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Old 12-02-2007, 11:03 PM   #1
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Question Death Valley: Which approach?

Last year, on Jan. 1--wait, that's this year--, anyway, we entered Death Valley from the east (Vegas/Baker) entrance to Furnace Creek campground. This year we're considering coming in from State Hwy 395 on the west, to Furnace Creek by way of Stovepipe Wells. I know there are some high passes on the way in from 395. Anyone have any advice? I'm towing a 19' Bambi with a Dodge Dakota 4.7 V8.
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Old 12-02-2007, 11:23 PM   #2
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Yes, keep it in low gear because that downhill run into Stovepipe is a monster. It is real easy to burn up brakes on that hill. Keep it slow and safe.
It is a beautiful way into the valley.
By the way (cheap shameless plug here), you can now rent a GPS Ranger from the Visitors center at Furnace Creek. This little device will operate like a personal tour guide to the valley. If you are not familiar with the valley this will help you get around and see the sites. This GPS Ranger program is a program of the Death Valley Natural History Association. If you are a DV enthusiast your membership to that association will go a long way to helping these folks out. We are lifetime members and help where we can. (end of cheap, shameless plug)
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Old 12-02-2007, 11:58 PM   #3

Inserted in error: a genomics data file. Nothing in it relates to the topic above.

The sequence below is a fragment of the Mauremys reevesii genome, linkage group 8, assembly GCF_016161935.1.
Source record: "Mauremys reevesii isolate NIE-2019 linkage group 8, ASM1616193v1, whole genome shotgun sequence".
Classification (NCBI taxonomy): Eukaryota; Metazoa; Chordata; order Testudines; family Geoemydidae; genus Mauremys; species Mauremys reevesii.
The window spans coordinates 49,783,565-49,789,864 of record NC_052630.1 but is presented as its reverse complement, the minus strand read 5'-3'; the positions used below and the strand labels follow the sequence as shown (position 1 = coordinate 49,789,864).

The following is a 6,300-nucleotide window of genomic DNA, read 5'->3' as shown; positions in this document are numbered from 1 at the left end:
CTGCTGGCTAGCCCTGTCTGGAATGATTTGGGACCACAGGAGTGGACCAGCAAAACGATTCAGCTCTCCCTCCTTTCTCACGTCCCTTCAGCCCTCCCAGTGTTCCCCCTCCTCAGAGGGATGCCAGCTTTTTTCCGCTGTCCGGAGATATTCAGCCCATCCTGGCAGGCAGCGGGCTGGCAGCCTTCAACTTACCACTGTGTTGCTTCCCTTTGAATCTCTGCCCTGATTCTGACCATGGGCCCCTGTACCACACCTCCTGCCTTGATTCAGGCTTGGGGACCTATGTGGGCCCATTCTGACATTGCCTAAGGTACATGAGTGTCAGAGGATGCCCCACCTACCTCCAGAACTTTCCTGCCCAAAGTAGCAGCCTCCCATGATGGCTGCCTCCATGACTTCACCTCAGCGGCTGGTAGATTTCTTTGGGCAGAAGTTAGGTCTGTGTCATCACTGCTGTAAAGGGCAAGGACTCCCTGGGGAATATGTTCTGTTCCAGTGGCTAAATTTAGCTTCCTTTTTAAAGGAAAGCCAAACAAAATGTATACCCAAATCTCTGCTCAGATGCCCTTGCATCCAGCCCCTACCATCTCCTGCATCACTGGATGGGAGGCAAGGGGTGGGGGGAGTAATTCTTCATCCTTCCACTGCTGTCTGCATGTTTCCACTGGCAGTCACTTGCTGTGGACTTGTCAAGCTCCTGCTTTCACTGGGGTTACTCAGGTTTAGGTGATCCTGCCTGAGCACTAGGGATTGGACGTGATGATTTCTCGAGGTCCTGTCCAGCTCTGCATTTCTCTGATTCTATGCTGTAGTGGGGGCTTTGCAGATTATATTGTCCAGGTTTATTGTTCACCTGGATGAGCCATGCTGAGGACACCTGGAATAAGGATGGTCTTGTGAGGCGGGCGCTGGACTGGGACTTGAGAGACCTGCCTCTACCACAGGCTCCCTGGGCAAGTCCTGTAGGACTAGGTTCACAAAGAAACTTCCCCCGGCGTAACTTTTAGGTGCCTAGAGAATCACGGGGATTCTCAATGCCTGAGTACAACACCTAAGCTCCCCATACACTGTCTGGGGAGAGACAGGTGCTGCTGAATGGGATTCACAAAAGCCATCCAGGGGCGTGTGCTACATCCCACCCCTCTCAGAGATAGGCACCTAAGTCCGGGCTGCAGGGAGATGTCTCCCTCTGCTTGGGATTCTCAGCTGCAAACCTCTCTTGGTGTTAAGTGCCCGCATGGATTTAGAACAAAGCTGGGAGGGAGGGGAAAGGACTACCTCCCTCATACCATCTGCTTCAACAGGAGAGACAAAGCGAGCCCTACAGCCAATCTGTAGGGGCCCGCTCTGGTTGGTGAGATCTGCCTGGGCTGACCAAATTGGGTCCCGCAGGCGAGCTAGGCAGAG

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Thanks for the advice to take it slow into DV. How about the same way out? Is the upgrade a killer too? My 2002 Dakota is a 4.7L V8. Is this a route out of DV that is too steep?
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Old 12-03-2007, 03:37 AM   #4
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Well, it is a steep pull but it is cooler now so I would recommend taking your time. and keep an eye onm the tranny temp if you have a gage for that. It is a long pull up going out and then you drop down to Panamint and again uphill to go out towards 395. It is over 5000 feet climb in about 15 - 20 miles to Towne Pass and that is the one you will have to watch things. But really, it is no different than coming into the east end of the valley, from the Nevada side you go from 4200 feet at Daylight Pass down to about 200 feet. It is steep but if you take it reasonable you will do fine. Besides, a gizillion people go to Death valley every year towing - Most of them never have a problem.
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Old 12-03-2007, 08:24 AM   #5
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Hi,

Back in Sept I came into Death Valley from Hwy 395, with 19' Bambi and a Ford Ranger 4.0 liter V-6. I turned off 395 at Olancha onto Hwy 190 to Stovepipe Wells.

That section of road is marked in my Rand McNally as a "scenic route" which it is. It was fairly steep and windy with enough downhill braking so I could smell "hot brakes" so I stopped about 1/2 way in for 15~20 mins on the side of the road to let everything cool down. If coming up the other way, there will be a lot more uphill, but what I think I was surprized about was it was up and down so you will get both if coming from Stovepipe wells to Olancha.